6 Smart Safe Ways to Stay Strong
By Sandy Schroeder
In today’s world, the classic image of the bodybuilder has been replaced by people of all shapes and sizes just trying to stay healthy and strong, according to Harvard Health.
Look around to see where muscles work for you. You may be toting groceries, lugging stuff to and from work, lifting toddlers, or running the vacuum. Or maybe you are powering a ball on the tennis courts or fairways on the weekends. The list goes on and on as we all handle our share of the action at home, school and work. When we maintain muscle strength everything just works better.
If you are considering strength training, check with your doctor first for approval. Then begin gradually, taking normal precautions and working with qualified advisors. Get the most out of your efforts with these tips from Harvard Health.
Remember to breathe – If you hold your breath while you are doing strength exercises, your blood pressure may go up. Remember to exhale as you lift, push or pull a weight, and inhale as you release.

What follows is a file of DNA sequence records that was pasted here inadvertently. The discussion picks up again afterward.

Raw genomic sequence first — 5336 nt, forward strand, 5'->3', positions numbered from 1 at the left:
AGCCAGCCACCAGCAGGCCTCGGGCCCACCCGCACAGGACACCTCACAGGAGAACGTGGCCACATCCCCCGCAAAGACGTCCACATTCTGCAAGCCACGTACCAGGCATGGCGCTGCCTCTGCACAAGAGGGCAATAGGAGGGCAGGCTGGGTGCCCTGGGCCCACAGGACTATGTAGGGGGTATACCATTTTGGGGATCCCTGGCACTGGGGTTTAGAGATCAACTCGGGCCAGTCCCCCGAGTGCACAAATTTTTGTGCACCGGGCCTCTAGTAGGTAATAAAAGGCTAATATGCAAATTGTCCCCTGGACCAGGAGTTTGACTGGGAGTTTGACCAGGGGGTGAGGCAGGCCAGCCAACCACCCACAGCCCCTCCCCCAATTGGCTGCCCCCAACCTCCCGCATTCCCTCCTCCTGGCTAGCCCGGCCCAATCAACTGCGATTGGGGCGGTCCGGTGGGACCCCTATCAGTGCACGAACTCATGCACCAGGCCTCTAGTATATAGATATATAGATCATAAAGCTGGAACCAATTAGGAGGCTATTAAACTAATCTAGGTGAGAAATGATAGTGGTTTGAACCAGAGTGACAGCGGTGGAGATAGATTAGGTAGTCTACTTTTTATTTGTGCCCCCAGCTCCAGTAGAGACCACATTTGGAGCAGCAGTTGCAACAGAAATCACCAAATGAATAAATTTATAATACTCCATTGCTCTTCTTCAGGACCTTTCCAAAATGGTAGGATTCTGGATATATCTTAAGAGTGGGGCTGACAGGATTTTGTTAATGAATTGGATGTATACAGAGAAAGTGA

Set up a regular routine – Avoid injury by maintaining a consistent schedule two to three times a week covering the upper and lower body.
Zero in on your form – Strength training needs to start with good form as you move slowly and smoothly through a routine. You can add weight as you improve your form.
Work on control – Work with a certified trainer and learn how to switch speeds and maintain a successful tempo to maximize your power.
Learn how to challenge muscles – Using the right weight is crucial to move smoothly through a routine. Harvard’s experts advise, “Choose a weight that tires the targeted muscles by the last two repetitions while still allowing you to maintain good form.”
Take needed breaks – Strength training causes small tears in muscle tissue and muscles become stronger as the tears knit together. Always leave 48 hours between workouts giving muscles a chance to recover.
As always, work with qualified instructors and start with your doctor’s approval of your routine. As we move through our 40s into our 50s, it's crucial to maiantain muscle strength. Later in your retirement years you will be glad you did as muscle strength often powers the way for an active retirement.
To learn more about your health, wellness, and fitness, see your local chiropractor at The Joint Chiropractic in Dallas, Tex.